1101 19th Avenue South
In 2015 Vanderbilt University acquired the Disciples of Christ Historical Society building, located at 1101 19th Avenue South. Following a renovation in 2020, this historic building is now home to the digital commons, faculty commons, an administrative home for the Faculty Senate and satellite storage space for the Jean and Alexander Heard Libraries.
Guided by the university’s FutureVU and FutureVU Sustainability initiatives, 1101 19th Avenue South was designed as a flexible space for the university and to achieve LEED Green Building Education credit. In order to earn a LEED Green Building Education credit (certification pending), the project underwent a case study which included:
- Student-driven embodied carbon calculations;
- Describing major sustainability measures and embodied carbon calculations within the case study; and
- Comprehensive signage that will educate the visitor on the various sustainability measures incorporated into the building as it was being renovated.
During the design and renovation of 1101 19th Avenue South building, these key goals were incorporated:
- Historic preservation;
- Retention of as much of the original structure as possible to retain embodied energy of the existing structure;
- Emphasis and maintenance of existing urban density, walkability and access to mass transportation;
- Energy conservation, energy efficiency and avoidance of on-site combustion by using electricity only for HVAC and water heating;
- Preservation of existing vegetation and soils, which are long-since adapted to the natural water cycle, thereby preserving the existing biodiversity and avoiding additional demands on city’s potable water system; and
- Increased student involvement to maximize learning opportunities.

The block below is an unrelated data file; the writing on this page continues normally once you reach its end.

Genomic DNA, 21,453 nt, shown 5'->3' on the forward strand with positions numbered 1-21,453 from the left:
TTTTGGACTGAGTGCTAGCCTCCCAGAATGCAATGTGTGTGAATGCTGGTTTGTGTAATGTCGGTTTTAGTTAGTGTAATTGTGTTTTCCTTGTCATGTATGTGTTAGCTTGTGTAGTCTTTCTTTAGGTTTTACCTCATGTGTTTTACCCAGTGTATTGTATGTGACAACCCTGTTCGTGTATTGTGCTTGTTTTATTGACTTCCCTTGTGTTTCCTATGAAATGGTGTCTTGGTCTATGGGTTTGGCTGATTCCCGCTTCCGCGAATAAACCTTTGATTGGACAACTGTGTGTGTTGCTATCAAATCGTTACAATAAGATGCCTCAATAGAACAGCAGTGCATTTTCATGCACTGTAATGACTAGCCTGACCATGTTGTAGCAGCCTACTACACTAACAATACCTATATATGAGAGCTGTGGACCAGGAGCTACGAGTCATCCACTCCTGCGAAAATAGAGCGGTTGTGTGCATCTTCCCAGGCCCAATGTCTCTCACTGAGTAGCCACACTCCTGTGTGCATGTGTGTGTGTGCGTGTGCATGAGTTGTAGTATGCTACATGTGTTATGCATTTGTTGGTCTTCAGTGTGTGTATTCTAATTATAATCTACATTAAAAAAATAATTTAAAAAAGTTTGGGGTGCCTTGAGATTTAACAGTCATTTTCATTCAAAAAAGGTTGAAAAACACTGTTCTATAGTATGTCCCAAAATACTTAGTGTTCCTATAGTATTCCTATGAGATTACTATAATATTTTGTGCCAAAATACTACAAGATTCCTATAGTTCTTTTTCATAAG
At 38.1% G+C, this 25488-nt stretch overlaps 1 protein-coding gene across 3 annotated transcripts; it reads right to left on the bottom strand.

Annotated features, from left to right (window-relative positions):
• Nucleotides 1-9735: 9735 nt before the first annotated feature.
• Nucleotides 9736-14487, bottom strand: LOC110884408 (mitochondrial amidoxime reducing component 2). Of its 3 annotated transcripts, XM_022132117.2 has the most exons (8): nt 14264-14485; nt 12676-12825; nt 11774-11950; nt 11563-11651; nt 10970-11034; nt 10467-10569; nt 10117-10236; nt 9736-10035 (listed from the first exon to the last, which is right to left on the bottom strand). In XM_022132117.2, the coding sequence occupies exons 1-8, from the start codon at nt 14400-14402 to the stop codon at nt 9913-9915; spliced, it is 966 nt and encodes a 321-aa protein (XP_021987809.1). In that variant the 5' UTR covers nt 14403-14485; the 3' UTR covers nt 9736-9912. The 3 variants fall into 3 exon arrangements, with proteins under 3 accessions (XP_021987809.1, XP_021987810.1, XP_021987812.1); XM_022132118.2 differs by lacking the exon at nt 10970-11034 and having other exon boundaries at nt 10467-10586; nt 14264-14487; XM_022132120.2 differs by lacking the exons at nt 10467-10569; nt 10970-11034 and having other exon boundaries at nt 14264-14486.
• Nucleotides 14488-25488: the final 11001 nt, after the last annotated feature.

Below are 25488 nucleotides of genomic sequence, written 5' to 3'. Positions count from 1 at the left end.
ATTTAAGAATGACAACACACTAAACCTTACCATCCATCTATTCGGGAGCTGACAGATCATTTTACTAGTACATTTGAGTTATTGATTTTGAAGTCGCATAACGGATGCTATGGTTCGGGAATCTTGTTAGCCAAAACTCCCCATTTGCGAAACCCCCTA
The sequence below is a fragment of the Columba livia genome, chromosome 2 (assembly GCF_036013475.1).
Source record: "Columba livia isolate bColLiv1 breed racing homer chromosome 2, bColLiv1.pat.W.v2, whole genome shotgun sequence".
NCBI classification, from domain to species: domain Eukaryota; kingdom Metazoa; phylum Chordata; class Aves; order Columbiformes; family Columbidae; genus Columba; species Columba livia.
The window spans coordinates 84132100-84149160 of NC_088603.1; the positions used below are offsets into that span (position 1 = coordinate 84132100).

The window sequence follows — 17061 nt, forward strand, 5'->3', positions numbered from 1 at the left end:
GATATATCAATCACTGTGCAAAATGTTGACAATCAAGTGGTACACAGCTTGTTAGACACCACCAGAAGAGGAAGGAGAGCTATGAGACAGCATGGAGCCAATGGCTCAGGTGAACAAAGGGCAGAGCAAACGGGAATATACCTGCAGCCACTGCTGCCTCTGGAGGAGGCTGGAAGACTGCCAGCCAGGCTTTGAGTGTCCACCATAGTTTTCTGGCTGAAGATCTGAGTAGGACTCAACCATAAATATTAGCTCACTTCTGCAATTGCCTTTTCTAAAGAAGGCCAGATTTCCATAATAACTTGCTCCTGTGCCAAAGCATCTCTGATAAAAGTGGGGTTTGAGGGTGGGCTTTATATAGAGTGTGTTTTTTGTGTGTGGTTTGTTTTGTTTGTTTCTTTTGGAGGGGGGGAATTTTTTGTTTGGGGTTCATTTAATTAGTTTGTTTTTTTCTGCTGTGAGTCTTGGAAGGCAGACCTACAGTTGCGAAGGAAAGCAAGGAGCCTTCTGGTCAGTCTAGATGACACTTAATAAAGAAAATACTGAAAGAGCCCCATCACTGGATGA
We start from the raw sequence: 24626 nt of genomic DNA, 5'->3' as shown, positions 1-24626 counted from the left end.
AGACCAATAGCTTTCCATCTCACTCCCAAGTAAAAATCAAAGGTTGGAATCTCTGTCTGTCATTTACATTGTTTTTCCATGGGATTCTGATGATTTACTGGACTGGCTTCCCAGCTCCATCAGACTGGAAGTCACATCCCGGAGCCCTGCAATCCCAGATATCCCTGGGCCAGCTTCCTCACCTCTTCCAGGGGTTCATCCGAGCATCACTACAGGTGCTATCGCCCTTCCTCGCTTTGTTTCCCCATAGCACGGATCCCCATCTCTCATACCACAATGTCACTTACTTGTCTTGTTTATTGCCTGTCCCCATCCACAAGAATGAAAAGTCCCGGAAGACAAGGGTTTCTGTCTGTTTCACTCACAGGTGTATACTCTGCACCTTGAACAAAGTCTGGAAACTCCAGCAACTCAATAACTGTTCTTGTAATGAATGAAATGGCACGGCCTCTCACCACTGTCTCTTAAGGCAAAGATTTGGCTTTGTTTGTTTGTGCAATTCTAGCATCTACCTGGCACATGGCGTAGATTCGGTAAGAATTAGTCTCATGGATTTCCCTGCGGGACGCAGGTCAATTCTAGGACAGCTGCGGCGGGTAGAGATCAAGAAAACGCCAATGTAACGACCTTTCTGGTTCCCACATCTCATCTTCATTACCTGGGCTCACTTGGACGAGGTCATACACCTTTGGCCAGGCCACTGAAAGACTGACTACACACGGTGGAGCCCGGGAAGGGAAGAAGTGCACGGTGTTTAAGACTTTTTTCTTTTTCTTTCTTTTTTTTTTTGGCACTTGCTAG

Self-guided Sustainability Tour
Although the project is complete, the university offers a self-guided tour of the sustainability features as a part of the LEED Green Building Education credit (certification pending).
Notable Tour Features:
A. Sustainable Sites | Since the building’s construction in 1956, nature has regenerated the site’s soil and plants into a mature landscape. With this renovation adapted landscape, preserving the existing healthy biodiversity.
B. Location and Transportation | The university’s FutureVU initiative emphasizes walkability and connectivity. This historic building is co-located with mass transit, providing access to low-carbon transportation. Bike racks are provided outside to be convenient for short-term visitors, as well as installed inside the building to communicate that bikes would be secure and out of the weather, promoting alternative transportation and reducing the use of personal cars.
C. Materials and Resources | By renovating instead of building new, the university was able to preserve this unique neo-Gothic building and retain 81% of the original structure. Vanderbilt students assessed all building elements and calculated the percentage elements and calculated the percentage retained showing clear environmental benefits from significantly reducing the carbon that would have been embodied in the extraction, manufacturing and transportation of new materials.
D. Energy and Atmosphere | This renovation supports the university’s Carbon Neutrality by 2050 Goal by introducing energy conservation and energy efficiency measures, including a high-efficiency HVAC system and added roof insulation. New internal windowpanes reduce leakage, insulated the building envelope, and reduce energy use while still preserving the building’s historic character.
E. Water Efficiency | By preserving existing vegetation and soils, which are long-since adapted to the natural water cycle, there is no need for irrigation. In addition, water-efficient fixtures were installed in the building including low-flow faucets and low-flow, dual-flush toilets. As a result, the building’s total potable water use decreased by 55 percent.
DOWNLOAD a self-guided tour map here.